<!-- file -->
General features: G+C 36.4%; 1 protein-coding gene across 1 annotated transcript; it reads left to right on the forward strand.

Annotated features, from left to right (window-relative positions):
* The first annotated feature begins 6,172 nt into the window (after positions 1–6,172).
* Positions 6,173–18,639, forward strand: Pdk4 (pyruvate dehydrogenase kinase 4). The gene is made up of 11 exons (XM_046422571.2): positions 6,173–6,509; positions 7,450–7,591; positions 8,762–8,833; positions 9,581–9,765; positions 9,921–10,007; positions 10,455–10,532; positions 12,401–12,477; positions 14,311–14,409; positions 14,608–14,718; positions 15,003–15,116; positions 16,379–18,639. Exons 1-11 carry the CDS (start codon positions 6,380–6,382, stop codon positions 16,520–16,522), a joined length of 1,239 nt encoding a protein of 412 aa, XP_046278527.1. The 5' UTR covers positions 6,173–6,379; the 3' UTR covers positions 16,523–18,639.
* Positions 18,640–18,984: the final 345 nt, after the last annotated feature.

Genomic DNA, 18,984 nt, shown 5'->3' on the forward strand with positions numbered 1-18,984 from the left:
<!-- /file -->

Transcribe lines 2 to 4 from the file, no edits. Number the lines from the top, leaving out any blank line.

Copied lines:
Annotated features, from left to right (window-relative positions):
* The first annotated feature begins 6,172 nt into the window (after positions 1–6,172).
* Positions 6,173–18,639, forward strand: Pdk4 (pyruvate dehydrogenase kinase 4). The gene is made up of 11 exons (XM_046422571.2): positions 6,173–6,509; positions 7,450–7,591; positions 8,762–8,833; positions 9,581–9,765; positions 9,921–10,007; positions 10,455–10,532; positions 12,401–12,477; positions 14,311–14,409; positions 14,608–14,718; positions 15,003–15,116; positions 16,379–18,639. Exons 1-11 carry the CDS (start codon positions 6,380–6,382, stop codon positions 16,520–16,522), a joined length of 1,239 nt encoding a protein of 412 aa, XP_046278527.1. The 5' UTR covers positions 6,173–6,379; the 3' UTR covers positions 16,523–18,639.